Building tunnels is a peak of the construction art and science. Walking or going through a tunnel is a very impressive thing for many people, nevertheless they don’t think about that at the instant.
Fact is that building tunnels is not necessary a modern knowledge. Unbelievable, but true, there are man made tunnels which are very old. Very old, but not obsolete: an Iranian aqua duct serving for water transport is 5000 years old, and still in use! You don’t need to be a construction engineer for thinking about the difficulties of building a tunnel .I think those antic constructors are really to admire.
In the good old times the tunnels had mainly defense purposes, they were secret passages. Newer, in the modern times, things changed dramatically, but a tunnel remains a masterpiece.
The Thames Tunnel is an underwater tunnel, built beneath the River Thames in London, United Kingdom, connecting Rotherhithe and Wapping. It measures 35 feet (11 m) wide by 20 feet (6 m) high and is 1,300 feet (396 m) long, running at a depth of 75 feet (23 m) below the river's surface (measured at high tide). It was the first tunnel known successfully to have been constructed underneath a navigable river, and was built between 1825 and 1843 using Thomas Cochrane and Marc Isambard Brunel's newly invented tunnelling shield technology, by him and his son Isambard Kingdom Brunel.
The Tokyo Bay Aqua Line , also known as the Trans Tokyo Bay Highway, is a bridge-tunnel combination across Tokyo Bay in Japan. It connects the city of Kawasaki in Kanagawa Prefecture with the city of Kisarazu in Chiba Prefecture, and forms part of National Route 409. With an overall length of 14 km, it includes a 4.4 km bridge and 9.6 km tunnel underneath the bay the fourth longest underwater tunnel in the world.
The interior of the tunnel is rock-faced, with concrete reinforcement at selected locations. Work on the tunnel was started in 1927 by the Nevada Construction Company and was completed in 1930 at a cost of $503,000. At the time of its completion it was the longest non-urban road tunnel in the United States. The tunnel's restricted dimensions require that vehicles over 11.33 feet (3.45 m) in height or 7.83 feet (2.39 m) in width give advance notice so that two-way traffic can be shut down in the tunnel, allowing oversize vehicles to proceed down the center of the tunnel. Vehicles over 13.08 feet (3.99 m) tall and semi-trailers as well as bicycles and pedestrians are prohibited in the tunnel.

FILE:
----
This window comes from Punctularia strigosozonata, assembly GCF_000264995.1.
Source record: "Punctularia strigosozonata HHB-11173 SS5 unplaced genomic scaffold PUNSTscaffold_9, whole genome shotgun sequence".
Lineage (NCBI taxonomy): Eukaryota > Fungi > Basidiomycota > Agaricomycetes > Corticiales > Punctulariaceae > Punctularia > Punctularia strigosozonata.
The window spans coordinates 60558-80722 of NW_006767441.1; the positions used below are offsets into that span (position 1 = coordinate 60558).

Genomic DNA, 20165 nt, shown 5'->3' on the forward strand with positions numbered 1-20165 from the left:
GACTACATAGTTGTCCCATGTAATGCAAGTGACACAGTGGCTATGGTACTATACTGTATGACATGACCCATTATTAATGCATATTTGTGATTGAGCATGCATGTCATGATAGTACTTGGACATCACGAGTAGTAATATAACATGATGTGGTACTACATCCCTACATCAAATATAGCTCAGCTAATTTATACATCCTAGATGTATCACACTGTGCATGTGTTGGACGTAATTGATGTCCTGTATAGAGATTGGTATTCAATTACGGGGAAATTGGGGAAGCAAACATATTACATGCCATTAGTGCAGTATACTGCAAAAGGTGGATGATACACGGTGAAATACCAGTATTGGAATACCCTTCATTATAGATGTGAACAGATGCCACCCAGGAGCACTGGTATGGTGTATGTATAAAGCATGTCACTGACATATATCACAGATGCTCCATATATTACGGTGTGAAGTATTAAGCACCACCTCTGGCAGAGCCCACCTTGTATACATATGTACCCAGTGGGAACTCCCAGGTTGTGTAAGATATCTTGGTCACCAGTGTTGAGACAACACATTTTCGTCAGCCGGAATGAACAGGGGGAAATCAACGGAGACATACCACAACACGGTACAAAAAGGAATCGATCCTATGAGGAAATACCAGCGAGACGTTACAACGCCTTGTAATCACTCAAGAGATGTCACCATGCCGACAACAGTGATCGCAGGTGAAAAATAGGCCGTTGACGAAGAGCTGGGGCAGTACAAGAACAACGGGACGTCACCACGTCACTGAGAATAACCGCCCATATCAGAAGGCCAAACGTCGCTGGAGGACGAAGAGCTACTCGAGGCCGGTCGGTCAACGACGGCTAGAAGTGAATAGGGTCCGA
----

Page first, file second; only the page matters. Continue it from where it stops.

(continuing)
PATH is a 28-kilometre (17 mi) network of pedestrian tunnels beneath the office towers of Downtown Toronto, Ontario, Canada. According to Guinness World Records, PATH is the largest underground shopping complex in the world with 371,600 m² (4 million sq. ft.) of retail space.
In 1900, the Eaton's department store constructed a tunnel underneath James Street, allowing shoppers to walk between the Eaton's main store at Yonge and Queen streets and the Eaton's Annex located behind the (then) City Hall. It was the first underground pedestrian pathway in Toronto, and is often credited as a historic precursor to the current PATH network.